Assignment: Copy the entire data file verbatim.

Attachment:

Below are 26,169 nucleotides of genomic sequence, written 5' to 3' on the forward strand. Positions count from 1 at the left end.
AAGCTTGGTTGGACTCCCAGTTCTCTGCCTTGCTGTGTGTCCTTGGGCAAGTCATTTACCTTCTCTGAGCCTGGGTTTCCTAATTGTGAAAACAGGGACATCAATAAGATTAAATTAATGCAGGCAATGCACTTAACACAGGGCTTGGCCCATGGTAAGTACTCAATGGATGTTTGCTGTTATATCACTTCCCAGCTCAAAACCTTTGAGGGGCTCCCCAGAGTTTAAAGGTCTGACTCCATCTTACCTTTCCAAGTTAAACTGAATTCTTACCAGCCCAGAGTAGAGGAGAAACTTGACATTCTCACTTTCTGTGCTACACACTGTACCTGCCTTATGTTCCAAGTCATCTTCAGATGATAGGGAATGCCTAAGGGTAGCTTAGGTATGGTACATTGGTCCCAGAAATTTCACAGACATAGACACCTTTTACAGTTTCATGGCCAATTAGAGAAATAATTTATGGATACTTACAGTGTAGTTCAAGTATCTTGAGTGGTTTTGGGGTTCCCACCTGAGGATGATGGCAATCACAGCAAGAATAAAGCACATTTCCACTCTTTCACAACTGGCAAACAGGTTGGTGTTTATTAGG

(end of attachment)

Below are 26,169 nucleotides of genomic sequence, written 5' to 3' on the forward strand. Positions count from 1 at the left end.
AAGCTTGGTTGGACTCCCAGTTCTCTGCCTTGCTGTGTGTCCTTGGGCAAGTCATTTACCTTCTCTGAGCCTGGGTTTCCTAATTGTGAAAACAGGGACATCAATAAGATTAAATTAATGCAGGCAATGCACTTAACACAGGGCTTGGCCCATGGTAAGTACTCAATGGATGTTTGCTGTTATATCACTTCCCAGCTCAAAACCTTTGAGGGGCTCCCCAGAGTTTAAAGGTCTGACTCCATCTTACCTTTCCAAGTTAAACTGAATTCTTACCAGCCCAGAGTAGAGGAGAAACTTGACATTCTCACTTTCTGTGCTACACACTGTACCTGCCTTATGTTCCAAGTCATCTTCAGATGATAGGGAATGCCTAAGGGTAGCTTAGGTATGGTACATTGGTCCCAGAAATTTCACAGACATAGACACCTTTTACAGTTTCATGGCCAATTAGAGAAATAATTTATGGATACTTACAGTGTAGTTCAAGTATCTTGAGTGGTTTTGGGGTTCCCACCTGAGGATGATGGCAATCACAGCAAGAATAAAGCACATTTCCACTCTTTCACAACTGGCAAACAGGTTGGTGTTTATTAGG